Beuys, Kantor, Demarco
16.10.2015 - 20.03.2016
The exhibition is devoted to the three artists Joseph Beuys, Tadeusz Kantor and Richard Demarco. Beuys first arrived in Edinburgh in 1970 and Kantor – two years later. The two met in 1973 in Edinburgh Art Festival. Despite all the differences, the art of these artists, both affected by the trauma of World War II shares certain tendencies. It is these similarities that we set out to identify in our exhibition; of these, the most significant are each artist’s drive to accomplish an artistic synthesis and his exploration of memory, both individual and communal. At the Beta Gallery, we are presenting photographs, films and other archival materials that document the artistic activities of Joseph Beuys and Tadeusz Kantor in the Scottish capital. Until 16 January in the space of the MOCAK Library Richard Demarco's drawings and watercolour paintings were exhibited, which gave the audience a chance to get to know the artistic personality of the demiurge of events.
2015 has been declared the Year of Tadeusz Kantor by UNESCO. On the occasion of the 100th anniversary of the birth of Tadeusz Kantor we would like to bring back his successes in Edinburgh, achieved to resounding acclaim which followed every performance of this artist from behind the Iron Curtain. Kantor personally designed and prepared the stage setting and props for his productions. What made them unique, however, was the fact that in spite of rigorous rehearsals, he continued to accompany the Cricot 2 actors on the stage, himself performing the role of a hands-on director, thus simultaneously becoming the most important actor on the stage. When Joseph Beyus saw The Water Hen in Edinburgh, he immediately became aware of the parallels in Kantor’s work to his own actions, which – to use the term introduced by Zbigniew Makarewicz – could be described as the ‘one-actor theatre’.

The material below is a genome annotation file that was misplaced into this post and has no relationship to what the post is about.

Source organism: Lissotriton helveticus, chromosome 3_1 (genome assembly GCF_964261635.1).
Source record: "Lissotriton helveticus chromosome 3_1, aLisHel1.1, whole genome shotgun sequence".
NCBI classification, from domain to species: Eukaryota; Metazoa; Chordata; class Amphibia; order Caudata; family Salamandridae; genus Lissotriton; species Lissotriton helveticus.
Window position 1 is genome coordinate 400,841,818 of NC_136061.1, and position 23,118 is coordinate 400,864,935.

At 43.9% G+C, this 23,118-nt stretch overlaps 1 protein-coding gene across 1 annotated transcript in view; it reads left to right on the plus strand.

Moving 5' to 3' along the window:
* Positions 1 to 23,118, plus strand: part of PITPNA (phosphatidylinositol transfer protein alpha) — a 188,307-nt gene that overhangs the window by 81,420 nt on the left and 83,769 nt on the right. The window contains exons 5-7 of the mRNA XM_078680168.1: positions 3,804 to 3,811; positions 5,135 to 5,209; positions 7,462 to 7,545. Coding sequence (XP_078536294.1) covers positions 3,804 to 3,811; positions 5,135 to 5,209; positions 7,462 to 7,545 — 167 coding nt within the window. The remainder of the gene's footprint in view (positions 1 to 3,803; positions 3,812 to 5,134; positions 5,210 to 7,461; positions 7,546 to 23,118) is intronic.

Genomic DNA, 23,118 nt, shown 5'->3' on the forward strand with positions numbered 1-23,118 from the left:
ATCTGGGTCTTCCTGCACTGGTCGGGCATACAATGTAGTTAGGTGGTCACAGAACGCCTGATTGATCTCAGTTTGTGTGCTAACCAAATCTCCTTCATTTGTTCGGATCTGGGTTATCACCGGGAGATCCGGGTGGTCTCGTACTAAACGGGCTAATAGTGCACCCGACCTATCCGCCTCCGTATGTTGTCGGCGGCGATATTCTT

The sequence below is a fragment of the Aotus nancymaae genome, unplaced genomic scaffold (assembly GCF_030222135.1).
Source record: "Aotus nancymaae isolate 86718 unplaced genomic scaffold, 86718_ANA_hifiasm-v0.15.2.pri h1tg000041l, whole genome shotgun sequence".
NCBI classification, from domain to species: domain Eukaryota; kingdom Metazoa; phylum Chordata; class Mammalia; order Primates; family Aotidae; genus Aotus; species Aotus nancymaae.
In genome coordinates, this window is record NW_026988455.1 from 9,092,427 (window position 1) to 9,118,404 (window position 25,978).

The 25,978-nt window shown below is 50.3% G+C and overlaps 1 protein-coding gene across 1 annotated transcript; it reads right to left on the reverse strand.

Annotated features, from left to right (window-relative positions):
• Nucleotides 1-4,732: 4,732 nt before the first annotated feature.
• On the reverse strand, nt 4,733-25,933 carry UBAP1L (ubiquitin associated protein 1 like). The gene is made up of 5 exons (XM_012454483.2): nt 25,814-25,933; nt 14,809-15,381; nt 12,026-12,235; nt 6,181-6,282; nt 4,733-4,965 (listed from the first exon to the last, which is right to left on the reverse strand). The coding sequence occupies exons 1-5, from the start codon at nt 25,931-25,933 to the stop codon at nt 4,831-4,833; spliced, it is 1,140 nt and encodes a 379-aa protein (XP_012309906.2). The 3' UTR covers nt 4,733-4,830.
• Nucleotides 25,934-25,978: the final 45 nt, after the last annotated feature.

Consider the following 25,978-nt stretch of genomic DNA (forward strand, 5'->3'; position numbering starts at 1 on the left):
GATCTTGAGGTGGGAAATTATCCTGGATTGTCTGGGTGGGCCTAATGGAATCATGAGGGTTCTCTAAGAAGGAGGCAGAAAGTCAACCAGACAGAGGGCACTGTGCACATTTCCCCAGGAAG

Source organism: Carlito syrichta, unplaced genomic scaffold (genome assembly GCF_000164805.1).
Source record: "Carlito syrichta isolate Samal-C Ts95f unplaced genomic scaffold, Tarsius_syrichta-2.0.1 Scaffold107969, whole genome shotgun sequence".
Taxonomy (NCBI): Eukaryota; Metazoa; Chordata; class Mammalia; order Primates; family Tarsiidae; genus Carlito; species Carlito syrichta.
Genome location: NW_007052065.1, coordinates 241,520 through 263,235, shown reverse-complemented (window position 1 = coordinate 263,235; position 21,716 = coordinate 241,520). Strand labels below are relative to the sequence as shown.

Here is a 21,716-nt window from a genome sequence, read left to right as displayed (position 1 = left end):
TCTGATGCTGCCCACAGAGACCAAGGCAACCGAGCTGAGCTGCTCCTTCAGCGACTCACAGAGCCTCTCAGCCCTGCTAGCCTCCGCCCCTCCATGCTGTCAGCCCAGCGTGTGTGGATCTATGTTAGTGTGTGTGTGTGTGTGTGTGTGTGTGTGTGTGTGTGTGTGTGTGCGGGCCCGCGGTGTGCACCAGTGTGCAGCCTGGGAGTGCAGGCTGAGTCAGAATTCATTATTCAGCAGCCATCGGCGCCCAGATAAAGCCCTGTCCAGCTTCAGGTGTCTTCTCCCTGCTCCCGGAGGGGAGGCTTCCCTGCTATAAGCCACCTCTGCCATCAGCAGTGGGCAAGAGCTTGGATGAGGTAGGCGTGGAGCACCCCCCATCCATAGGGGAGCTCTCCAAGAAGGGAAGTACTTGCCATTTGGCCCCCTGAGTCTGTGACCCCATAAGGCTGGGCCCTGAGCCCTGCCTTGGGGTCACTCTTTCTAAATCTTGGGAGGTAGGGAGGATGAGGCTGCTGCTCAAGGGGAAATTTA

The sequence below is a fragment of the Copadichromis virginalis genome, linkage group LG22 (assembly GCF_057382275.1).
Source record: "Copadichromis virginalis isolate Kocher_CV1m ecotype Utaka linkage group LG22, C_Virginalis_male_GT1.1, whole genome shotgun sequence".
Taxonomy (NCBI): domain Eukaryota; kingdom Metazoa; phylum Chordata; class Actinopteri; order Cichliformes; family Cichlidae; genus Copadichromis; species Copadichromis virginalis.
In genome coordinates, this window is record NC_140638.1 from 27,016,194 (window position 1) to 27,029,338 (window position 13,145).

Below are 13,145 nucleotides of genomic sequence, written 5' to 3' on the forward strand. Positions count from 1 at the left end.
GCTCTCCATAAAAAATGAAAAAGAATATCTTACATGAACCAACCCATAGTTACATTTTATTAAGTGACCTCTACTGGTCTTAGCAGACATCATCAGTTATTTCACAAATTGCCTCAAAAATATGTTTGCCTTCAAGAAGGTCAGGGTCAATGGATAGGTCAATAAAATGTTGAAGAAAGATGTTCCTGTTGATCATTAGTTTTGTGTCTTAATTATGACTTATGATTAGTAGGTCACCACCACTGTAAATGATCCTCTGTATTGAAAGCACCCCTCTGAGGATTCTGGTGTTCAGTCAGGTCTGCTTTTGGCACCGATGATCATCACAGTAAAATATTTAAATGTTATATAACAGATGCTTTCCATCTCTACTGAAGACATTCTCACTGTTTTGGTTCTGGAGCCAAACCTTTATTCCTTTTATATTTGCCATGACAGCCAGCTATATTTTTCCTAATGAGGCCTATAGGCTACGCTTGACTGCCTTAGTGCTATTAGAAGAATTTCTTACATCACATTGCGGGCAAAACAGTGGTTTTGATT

Both Kantor and Beuys came to Scotland at the invitation of Richard Demarco, promoter of the visual and performing arts, extensively involved in the Edinburg Festival since its inception. Demarco saw that art had the potential to heal the wounds of war and alleviate the international antagonisms which were the legacy of World War II. Over the years, Demarco has assembled an extensive archive, testimony to his fruitful collaboration with artists. His dynamic activities aimed to popularise art did not mean that Demarco had abandoned his own art; rather, alongside this Italian Scot’s passionate patriotism for Scotland, has proved continued inspiration. The majority of Demarco’s Scottish landscapes depict places that he visited together with friends and the participants of his experimental summer academies. It was Demarco who brought Beuys to the Scottish landscape and Celtic myths, that provided the German artist with a stimulus for over a dozen works. As for Kantor, although his sojourn in Scotland did not result directly in a particular work of art, nevertheless found fruitful the interaction with the enthusiastic Edinburgh audiences.
As the location of these historic presentations, Scotland itself can be said to be the fourth protagonist of the present exhibition.
The exhibition will be accompanied by a publication covering Joseph Beuys’s and Tadeusz Kantor’s numerous visits to Edinburgh. Besides archival photographs, it will contain detailed timelines of both artists’ artistic activities in Scotland, complemented by historic press coverage and reminiscences of those who witnessed these events, including Richard Demarco himself.